NOLAN: But we was getting old by now and still working very hard. At the time that I quit I was home exactly 9 days that year. 9 days! And I was beginning to - the traveling, constant on the go - was beginning to get to me.  One thing and another, I figured, well, I can write music for the rest of my life and I can’t sing for the rest of my life so I better quit now.


GRIFFIS: Also, I think you want to mention that it was no longer fun….


NOLAN: That’s right. It begin to be a real drag.


GRIFFIS: It wasn’t difficult for you to make the decision?


NOLAN: No, no. [laughs] I just…. Of course, I had to go to the boys and be sure that they knew what was going to happen – that I had it in the back of my mind that I wanted to retire – and for them to start looking for a boy to take my place. Of course, we didn’t have to go very far. Tommy Doss was right next door.


GRIFFIS: Tell us about your first encounter with Tommy and your impressions of his singing.


NOLAN: Well, Tommy, bless his heart, his voice was so close to mine that every job he got he was accused of copying my voice and he wasn’t. This was his voice and he couldn’t do anything about it, see! [laughs] I was real pleased when I did decide to retire that he was right there to take the job.

GRIFFIS: How do you compare the values of your two voices…?


NOLAN: Tommy has a stronger voice than mine, although it blends. It wasn’t strong enough to cause any standout. I mean, he could still blend just as…. The blend was right there with Tommy but his voice, I think, was stronger than mine. It seemed to be heavier on certain ranges.


GRIFFIS: I found it really interesting – your comment that at times you had to really listen rather closely to….


NOLAN: Yes. Although his voice was heavier than mine, he started working on his placement of voice in order to retain the same blend that we had and he could, by golly, when he started to soften his voice down, I’d have to hear maybe 8 bars before I could know whether  it was him recording or a  recording of my voice.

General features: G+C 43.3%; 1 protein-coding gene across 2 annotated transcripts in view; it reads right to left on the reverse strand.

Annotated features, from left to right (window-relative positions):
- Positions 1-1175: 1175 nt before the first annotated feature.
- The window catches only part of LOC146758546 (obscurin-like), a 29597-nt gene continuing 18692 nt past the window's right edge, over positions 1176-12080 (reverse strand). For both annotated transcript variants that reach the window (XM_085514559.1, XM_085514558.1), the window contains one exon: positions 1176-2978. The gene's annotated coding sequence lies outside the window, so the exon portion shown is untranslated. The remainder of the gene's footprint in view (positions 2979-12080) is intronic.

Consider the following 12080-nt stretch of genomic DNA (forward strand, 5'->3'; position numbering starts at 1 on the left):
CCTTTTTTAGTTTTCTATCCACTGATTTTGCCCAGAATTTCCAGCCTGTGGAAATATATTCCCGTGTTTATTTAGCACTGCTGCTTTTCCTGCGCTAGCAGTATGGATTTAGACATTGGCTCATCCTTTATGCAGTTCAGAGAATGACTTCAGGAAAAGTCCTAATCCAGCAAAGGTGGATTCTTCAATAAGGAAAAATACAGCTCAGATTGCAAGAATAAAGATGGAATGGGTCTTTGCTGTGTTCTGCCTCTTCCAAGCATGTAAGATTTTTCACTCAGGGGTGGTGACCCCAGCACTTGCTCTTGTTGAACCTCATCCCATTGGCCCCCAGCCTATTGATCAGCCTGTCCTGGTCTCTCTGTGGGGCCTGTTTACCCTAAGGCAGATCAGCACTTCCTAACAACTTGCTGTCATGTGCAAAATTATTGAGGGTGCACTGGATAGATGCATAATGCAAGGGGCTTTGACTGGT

GRIFFIS: Well, just to sort of finish up and go back and recount your years with the Pioneers, would you say that it is the happenstance of a grouping together of splendid voices and also the fact that Bob Nolan came along and furnished the springboard? Would the Pioneers have - I’m gonna put you on a spot – would the Pioneers have had a little more difficult time achieving the fame that they have if they hadn’t had the Nolan /Spencer compositions as a basis for their group?


NOLAN: I think so, Ken. It was just a lucky combination of everything we had going for us. Once we got on the road up, it just took off; it was no struggle at all. It was just getting our foot in the door. But I think you’re right. The Pioneers, as they were, would not have been the same group without this combination of the new songs coming in fresh from Tim and myself. This was part of the Pioneers. The Pioneers made the songs and the songs made the Sons of the Pioneers.


GRIFFIS: I would like to hear you to put on tape, Bob, what you told me earlier about the placement of yourself in relation to the other boys.


NOLAN: Yes, well, we was…. This was almost natural for us to do that because we strove for perfection and in order to get our blend, we…. From time to time we would change our position around the microphone so we could hear each other. In other words, we would put the lead voice in the middle and the other two on each side of him and try it that way and we’d switch from the lead to the offside, to the left side and the baritone to the right side and then we’d shift them. I was always on the outside, you see, and finally I took the middle and this was where we finally ended up and that was because they could hear my voice. What they were actually doing was using my voice as a soundboard for their voices and they could hear me better from the outside and hearing my voice would now reach both of them - equidistance. We noticed it right away that we had a much better blend when we recorded with me standing in the middle and I could see it in the boys’ eyes that they were listening more to me than they were to their own voice, see, and this is the way they could hear me better and form the blend.


GRIFFIS: I never thought about listening to each other. That’s how little I know about it but I never thought of them listening to another voice as they sang.